The Urban Forestry team takes care of the trees on City property including along streets, in parks and open spaces. The annual tree care program consists of planting, pruning, removals, stumping, insect control, storm damage and more. The team also responds to more than 2,000 requests for maintenance on municipal trees each year. You can report a public tree that needs attention through our Access Richmond Hill portal.

In 2021, the Urban Forestry team is also managing a re-emergence of European gypsy moth, an insect that feeds on the leaves of trees. Long-term effects can be reduced or prevented through management techniques, such as removing gypsy moth egg masses from street and park trees. Watch the video to learn more!

“I have been planting and maintaining the city trees for over 30 years. It is nice to see the trees we have planted develop over time to form mature and healthy tree lined streets. It is a testament to the hard work and dedication the Urban Forestry crews demonstrate day in and day out.”    – Mark Davies, Supervisor, Urban Forestry

Did you know? Richmond Hill staff and contractors plant roughly 1,500 trees on public property every year! These efforts contributed to Richmond Hill being named a Tree City of the World, an international recognition for our leadership in maintaining and growing our urban forest.

Environment Services - 2 cents

Our environmental programming provides residents opportunities to learn about the environment and participate in initiatives to make Richmond Hill stronger and healthier. In 2020: 

Administration and Other Services - 18 cents

Key services like human resources, communicating City business to residents, Mayor and Council Office expenses, procurement, accounting and property tax administration all fall within Administration and Other Services. In 2020:

Planning and Development - 7 cents

Richmond Hill is in a unique position, poised for considerable residential and commercial growth now and well into the future. Planning and development ensure new buildings and land use are safe and appropriate to our growing City. In 2020:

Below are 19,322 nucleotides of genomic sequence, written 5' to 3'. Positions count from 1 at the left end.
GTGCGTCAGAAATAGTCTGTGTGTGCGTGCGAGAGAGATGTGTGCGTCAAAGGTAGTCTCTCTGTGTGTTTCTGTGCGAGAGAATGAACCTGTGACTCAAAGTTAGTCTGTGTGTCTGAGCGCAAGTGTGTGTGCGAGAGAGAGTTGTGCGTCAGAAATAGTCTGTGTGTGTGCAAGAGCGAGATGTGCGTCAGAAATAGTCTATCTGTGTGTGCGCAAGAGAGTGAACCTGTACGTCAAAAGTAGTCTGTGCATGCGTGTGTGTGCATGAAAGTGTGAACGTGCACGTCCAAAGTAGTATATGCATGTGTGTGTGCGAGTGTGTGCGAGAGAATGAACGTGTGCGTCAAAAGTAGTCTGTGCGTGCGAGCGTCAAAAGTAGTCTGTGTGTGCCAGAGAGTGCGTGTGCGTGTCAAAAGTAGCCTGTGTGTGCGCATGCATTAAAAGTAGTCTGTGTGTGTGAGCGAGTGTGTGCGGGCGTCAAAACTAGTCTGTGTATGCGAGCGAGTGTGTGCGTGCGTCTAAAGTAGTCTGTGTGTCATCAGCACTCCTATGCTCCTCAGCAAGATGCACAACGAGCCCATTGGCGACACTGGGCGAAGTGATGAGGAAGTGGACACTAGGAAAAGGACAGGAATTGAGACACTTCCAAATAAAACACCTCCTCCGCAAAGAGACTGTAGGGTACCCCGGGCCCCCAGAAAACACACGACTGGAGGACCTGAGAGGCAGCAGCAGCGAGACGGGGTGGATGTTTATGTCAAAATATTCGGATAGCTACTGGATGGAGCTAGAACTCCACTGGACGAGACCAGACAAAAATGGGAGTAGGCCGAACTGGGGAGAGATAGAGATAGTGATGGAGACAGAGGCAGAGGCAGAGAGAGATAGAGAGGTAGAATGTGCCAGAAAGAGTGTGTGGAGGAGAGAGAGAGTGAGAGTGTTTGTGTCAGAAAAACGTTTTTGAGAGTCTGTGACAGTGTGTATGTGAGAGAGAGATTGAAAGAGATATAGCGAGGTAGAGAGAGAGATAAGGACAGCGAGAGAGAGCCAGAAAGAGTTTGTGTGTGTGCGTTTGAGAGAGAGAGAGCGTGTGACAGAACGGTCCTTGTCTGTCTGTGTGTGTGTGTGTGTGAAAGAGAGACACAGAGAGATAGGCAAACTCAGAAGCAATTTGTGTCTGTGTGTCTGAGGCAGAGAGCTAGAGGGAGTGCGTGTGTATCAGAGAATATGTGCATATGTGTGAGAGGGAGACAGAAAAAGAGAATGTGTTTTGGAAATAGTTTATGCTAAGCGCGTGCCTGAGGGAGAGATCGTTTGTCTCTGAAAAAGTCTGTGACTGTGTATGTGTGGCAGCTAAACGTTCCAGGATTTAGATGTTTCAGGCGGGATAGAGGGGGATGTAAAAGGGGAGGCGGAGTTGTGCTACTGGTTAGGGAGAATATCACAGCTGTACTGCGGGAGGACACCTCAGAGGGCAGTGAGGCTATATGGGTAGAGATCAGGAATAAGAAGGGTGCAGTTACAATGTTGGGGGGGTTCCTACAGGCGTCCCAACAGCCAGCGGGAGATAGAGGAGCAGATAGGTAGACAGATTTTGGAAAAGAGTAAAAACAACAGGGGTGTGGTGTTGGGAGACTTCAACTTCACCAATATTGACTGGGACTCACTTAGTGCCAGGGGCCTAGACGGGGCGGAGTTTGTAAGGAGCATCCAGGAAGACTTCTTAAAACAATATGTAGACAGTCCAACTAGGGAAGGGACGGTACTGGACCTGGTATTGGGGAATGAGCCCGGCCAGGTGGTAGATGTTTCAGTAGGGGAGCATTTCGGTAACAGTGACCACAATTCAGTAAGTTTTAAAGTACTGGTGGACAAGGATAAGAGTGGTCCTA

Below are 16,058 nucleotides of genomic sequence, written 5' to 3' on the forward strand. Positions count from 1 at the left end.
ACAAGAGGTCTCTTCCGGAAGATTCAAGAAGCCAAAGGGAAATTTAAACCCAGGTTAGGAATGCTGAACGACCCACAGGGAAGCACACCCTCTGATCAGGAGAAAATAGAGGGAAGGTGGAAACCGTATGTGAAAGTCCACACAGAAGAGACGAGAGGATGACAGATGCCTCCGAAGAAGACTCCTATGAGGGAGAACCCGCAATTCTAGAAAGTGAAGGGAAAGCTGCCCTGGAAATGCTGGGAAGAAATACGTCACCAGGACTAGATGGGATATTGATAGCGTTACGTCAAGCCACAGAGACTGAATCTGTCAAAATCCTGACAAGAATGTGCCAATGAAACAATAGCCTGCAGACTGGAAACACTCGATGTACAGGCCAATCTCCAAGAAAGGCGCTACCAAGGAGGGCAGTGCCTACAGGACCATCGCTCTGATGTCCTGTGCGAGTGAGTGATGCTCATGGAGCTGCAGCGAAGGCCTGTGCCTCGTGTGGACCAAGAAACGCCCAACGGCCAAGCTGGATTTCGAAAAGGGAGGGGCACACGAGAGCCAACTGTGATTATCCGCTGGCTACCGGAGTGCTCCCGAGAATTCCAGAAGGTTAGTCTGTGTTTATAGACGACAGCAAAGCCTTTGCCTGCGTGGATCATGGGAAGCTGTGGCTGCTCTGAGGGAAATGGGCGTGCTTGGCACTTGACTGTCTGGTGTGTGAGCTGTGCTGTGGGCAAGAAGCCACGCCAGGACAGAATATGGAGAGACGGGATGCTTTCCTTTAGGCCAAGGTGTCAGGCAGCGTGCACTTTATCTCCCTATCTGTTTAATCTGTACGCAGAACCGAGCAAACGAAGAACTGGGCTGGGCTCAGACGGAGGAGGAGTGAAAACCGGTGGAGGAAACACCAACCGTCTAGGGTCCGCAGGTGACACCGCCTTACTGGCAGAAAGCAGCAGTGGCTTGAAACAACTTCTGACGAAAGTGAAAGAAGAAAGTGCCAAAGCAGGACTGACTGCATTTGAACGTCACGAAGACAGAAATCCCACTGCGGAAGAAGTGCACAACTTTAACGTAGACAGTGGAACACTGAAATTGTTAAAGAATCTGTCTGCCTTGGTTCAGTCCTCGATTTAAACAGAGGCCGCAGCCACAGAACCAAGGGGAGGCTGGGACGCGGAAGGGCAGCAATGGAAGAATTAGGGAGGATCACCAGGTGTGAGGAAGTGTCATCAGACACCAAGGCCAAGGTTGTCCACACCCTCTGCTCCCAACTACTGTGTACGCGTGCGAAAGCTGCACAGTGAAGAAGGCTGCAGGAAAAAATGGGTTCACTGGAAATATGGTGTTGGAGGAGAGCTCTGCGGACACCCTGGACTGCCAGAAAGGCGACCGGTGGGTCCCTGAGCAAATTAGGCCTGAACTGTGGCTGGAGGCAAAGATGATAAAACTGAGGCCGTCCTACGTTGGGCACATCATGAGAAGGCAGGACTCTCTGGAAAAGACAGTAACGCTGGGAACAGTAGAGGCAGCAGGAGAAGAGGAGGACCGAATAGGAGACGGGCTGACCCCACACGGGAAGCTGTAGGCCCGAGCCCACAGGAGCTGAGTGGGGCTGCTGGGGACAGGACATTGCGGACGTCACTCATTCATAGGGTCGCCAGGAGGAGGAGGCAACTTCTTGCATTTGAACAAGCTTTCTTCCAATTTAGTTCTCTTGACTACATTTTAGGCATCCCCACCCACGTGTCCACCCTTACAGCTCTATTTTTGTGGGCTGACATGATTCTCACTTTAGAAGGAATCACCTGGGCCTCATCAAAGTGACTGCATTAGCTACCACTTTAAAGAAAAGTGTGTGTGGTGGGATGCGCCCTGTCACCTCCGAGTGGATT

• Introduced online building permit and tree permit applications to modernize operations and improve customer service
  • Launched an Enterprise Asset Management (EAM) System to effectively manage the maintenance of the City’s 50,000 traditional infrastructure assets, 45,000 street trees and nearly 700 hectares of natural forest
  • Implemented Phase 1 of the Planning and Regulatory Management (PRM) System to facilitate operational efficiency and delivery of e-services
  • Began work to update Richmond Hill’s Official Plan
Asset Renewal and Capital Programs - 7 cents

This small portion of your property tax bill goes toward capital projects including the repair or replacement of existing infrastructure, such as roof replacements and other repairs at various City facilities, parks revitalization (playgrounds, artificial turf replacement, etc.) and repairs and reconstruction of local roads (not including regional roads such as Bayview Avenue and Major Mackenzie Drive). In 2020:

  • Celebrated the opening of two modernized community facilities: Ed Sackfield Arena expansion featuring an NHL-sized ice rink, fitness centre and the City’s first indoor walking track and David Hamilton Park including a new splash pad
  • Launched the Lake Wilcox Boardwalk, a suspended 130 metre long and 3 metre wide crescent shaped pedestrian walkway constructed in Lake Wilcox that connects to the existing promenade 
  • Grand opening of the state-of-the-art Oak Ridges Library, a two-storey, 19,000 sq ft facility with meeting rooms, a children’s program room, computer room, Maker Space room, expanded library collection and dedicated areas for children, tweens, teens and adults
Information Technology - 6 cents

In the modern world, it’s crucial for the City to stay up-to-date on information technology, including cyber security to protect City assets and the private information of residents.

 By-law Enforcement - 3 cents

The Community Standards division upholds Richmond Hill’s by-laws to ensure the whole community can enjoy our City. In 2020:

Did you know? Richmond Hill contracts its animal services to the City of Vaughan, which is more efficient for both Cities.